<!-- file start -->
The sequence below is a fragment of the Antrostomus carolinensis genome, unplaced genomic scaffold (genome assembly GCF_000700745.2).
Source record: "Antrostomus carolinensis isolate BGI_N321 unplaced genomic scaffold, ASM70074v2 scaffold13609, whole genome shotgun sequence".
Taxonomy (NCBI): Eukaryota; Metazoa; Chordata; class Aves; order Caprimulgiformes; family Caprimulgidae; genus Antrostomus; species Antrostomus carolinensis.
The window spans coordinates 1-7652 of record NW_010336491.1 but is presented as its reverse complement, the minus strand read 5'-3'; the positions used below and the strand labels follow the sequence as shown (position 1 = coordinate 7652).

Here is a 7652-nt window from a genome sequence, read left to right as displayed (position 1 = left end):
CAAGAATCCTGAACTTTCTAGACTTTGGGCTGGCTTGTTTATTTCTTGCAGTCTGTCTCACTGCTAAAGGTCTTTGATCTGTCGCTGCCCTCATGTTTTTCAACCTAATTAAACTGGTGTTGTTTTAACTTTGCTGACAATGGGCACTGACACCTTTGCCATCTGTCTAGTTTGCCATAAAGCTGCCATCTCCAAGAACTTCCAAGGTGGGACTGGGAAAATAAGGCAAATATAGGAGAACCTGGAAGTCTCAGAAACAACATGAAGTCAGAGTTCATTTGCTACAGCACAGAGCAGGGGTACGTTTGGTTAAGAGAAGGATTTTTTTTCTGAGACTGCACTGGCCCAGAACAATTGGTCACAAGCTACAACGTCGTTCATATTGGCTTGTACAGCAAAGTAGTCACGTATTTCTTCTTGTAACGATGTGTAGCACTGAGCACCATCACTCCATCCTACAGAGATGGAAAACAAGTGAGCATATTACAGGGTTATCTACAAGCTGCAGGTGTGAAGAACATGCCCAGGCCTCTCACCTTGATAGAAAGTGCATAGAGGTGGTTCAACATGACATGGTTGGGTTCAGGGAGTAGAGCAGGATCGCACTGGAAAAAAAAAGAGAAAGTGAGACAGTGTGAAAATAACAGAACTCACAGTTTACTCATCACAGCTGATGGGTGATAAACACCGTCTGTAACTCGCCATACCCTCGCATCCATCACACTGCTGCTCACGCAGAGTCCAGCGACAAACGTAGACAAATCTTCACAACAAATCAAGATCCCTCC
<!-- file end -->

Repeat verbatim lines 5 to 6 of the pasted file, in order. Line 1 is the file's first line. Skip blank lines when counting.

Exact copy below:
Here is a 7652-nt window from a genome sequence, read left to right as displayed (position 1 = left end):
CAAGAATCCTGAACTTTCTAGACTTTGGGCTGGCTTGTTTATTTCTTGCAGTCTGTCTCACTGCTAAAGGTCTTTGATCTGTCGCTGCCCTCATGTTTTTCAACCTAATTAAACTGGTGTTGTTTTAACTTTGCTGACAATGGGCACTGACACCTTTGCCATCTGTCTAGTTTGCCATAAAGCTGCCATCTCCAAGAACTTCCAAGGTGGGACTGGGAAAATAAGGCAAATATAGGAGAACCTGGAAGTCTCAGAAACAACATGAAGTCAGAGTTCATTTGCTACAGCACAGAGCAGGGGTACGTTTGGTTAAGAGAAGGATTTTTTTTCTGAGACTGCACTGGCCCAGAACAATTGGTCACAAGCTACAACGTCGTTCATATTGGCTTGTACAGCAAAGTAGTCACGTATTTCTTCTTGTAACGATGTGTAGCACTGAGCACCATCACTCCATCCTACAGAGATGGAAAACAAGTGAGCATATTACAGGGTTATCTACAAGCTGCAGGTGTGAAGAACATGCCCAGGCCTCTCACCTTGATAGAAAGTGCATAGAGGTGGTTCAACATGACATGGTTGGGTTCAGGGAGTAGAGCAGGATCGCACTGGAAAAAAAAAGAGAAAGTGAGACAGTGTGAAAATAACAGAACTCACAGTTTACTCATCACAGCTGATGGGTGATAAACACCGTCTGTAACTCGCCATACCCTCGCATCCATCACACTGCTGCTCACGCAGAGTCCAGCGACAAACGTAGACAAATCTTCACAACAAATCAAGATCCCTCC